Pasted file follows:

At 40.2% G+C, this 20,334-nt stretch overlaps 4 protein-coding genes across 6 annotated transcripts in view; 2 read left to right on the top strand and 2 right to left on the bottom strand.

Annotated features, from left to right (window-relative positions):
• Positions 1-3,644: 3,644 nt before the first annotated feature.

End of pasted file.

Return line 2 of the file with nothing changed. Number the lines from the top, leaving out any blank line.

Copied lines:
Annotated features, from left to right (window-relative positions):